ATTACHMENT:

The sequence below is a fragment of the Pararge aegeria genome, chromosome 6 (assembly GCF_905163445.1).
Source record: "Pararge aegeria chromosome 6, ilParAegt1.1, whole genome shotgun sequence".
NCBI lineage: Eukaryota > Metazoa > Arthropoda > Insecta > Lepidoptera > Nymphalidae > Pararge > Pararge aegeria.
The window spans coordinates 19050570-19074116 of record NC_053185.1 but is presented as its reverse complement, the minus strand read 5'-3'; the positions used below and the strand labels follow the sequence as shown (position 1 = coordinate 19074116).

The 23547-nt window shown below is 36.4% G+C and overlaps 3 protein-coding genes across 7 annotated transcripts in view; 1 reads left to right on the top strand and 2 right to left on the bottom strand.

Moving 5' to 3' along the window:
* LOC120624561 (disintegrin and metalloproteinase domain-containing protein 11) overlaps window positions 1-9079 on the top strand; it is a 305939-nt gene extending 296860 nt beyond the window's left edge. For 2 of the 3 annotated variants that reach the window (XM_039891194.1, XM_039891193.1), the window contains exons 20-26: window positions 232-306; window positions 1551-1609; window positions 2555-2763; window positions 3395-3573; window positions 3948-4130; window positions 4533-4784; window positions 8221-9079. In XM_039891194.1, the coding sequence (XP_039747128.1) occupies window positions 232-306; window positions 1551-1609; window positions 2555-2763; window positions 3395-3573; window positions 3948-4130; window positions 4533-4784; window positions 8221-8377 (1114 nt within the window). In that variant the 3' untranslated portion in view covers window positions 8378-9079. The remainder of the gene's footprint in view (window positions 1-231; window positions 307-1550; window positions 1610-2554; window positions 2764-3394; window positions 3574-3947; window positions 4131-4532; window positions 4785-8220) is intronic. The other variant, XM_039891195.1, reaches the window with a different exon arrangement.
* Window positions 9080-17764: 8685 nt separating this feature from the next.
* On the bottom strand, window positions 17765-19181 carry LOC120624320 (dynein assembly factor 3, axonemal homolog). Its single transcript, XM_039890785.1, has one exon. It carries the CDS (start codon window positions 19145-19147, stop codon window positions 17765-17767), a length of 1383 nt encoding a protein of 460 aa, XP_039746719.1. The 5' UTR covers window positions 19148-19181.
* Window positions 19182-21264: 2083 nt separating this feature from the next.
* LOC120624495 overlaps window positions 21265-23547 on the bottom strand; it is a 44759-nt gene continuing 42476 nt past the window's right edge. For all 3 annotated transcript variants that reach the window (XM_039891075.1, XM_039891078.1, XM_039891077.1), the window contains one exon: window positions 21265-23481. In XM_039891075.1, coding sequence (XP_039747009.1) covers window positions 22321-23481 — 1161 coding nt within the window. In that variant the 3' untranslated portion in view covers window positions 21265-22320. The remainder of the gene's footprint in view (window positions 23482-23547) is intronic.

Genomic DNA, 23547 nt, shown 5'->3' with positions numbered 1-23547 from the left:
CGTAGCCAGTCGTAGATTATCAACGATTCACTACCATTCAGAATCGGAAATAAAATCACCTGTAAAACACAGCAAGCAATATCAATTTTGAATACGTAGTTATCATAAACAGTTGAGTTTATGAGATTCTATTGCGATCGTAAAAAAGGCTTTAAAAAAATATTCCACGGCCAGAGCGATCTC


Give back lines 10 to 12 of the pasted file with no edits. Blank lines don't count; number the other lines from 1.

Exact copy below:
* Window positions 19182-21264: 2083 nt separating this feature from the next.
* LOC120624495 overlaps window positions 21265-23547 on the bottom strand; it is a 44759-nt gene continuing 42476 nt past the window's right edge. For all 3 annotated transcript variants that reach the window (XM_039891075.1, XM_039891078.1, XM_039891077.1), the window contains one exon: window positions 21265-23481. In XM_039891075.1, coding sequence (XP_039747009.1) covers window positions 22321-23481 — 1161 coding nt within the window. In that variant the 3' untranslated portion in view covers window positions 21265-22320. The remainder of the gene's footprint in view (window positions 23482-23547) is intronic.

Genomic DNA, 23547 nt, shown 5'->3' with positions numbered 1-23547 from the left: